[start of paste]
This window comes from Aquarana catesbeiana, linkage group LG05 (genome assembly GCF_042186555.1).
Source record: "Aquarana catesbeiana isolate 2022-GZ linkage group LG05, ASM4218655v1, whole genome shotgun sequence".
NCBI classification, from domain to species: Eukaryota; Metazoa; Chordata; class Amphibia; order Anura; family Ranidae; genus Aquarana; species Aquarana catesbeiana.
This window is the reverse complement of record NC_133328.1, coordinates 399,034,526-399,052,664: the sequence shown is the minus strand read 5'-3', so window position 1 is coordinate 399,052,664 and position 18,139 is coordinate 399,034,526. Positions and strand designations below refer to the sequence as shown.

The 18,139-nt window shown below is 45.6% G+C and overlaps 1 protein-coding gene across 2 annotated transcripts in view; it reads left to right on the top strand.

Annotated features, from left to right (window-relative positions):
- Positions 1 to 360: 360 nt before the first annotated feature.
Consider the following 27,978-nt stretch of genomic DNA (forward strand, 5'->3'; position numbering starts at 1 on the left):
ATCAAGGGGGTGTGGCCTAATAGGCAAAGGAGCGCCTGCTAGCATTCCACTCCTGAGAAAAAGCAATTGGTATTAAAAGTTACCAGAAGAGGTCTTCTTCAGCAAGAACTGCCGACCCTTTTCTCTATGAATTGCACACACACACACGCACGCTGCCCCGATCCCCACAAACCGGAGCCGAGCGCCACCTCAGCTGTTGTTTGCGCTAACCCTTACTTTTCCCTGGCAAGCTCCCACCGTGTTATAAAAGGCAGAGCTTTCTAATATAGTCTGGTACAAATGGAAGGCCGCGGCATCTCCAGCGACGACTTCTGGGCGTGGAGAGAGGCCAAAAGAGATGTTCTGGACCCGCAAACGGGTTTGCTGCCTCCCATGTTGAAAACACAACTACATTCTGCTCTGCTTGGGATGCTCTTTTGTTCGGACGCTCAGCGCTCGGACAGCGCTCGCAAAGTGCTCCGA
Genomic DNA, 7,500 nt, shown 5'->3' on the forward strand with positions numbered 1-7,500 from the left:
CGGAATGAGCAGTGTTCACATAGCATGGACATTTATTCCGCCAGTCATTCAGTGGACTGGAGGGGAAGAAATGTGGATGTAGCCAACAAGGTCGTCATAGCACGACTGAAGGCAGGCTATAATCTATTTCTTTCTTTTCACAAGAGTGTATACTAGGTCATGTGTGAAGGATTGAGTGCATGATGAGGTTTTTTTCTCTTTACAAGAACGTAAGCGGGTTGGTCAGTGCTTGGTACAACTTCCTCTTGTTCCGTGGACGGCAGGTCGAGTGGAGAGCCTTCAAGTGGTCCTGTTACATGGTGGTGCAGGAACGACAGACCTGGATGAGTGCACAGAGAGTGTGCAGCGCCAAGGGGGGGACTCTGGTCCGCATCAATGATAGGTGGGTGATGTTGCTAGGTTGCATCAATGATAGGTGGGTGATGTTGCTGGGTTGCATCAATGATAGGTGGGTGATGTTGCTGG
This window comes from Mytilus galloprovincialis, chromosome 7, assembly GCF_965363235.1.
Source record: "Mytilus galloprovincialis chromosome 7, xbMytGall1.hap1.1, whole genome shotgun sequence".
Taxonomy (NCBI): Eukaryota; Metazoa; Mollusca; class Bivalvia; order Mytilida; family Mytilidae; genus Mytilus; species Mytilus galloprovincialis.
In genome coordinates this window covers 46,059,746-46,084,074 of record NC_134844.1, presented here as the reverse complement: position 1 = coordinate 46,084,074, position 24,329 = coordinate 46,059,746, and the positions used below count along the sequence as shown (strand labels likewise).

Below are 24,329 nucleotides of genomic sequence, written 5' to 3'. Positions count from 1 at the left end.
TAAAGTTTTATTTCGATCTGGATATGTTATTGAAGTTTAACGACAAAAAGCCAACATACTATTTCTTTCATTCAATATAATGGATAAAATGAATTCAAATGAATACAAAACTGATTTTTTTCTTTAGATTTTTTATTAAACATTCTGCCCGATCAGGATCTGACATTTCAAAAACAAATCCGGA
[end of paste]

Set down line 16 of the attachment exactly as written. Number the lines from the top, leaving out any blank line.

Below are 24,329 nucleotides of genomic sequence, written 5' to 3'. Positions count from 1 at the left end.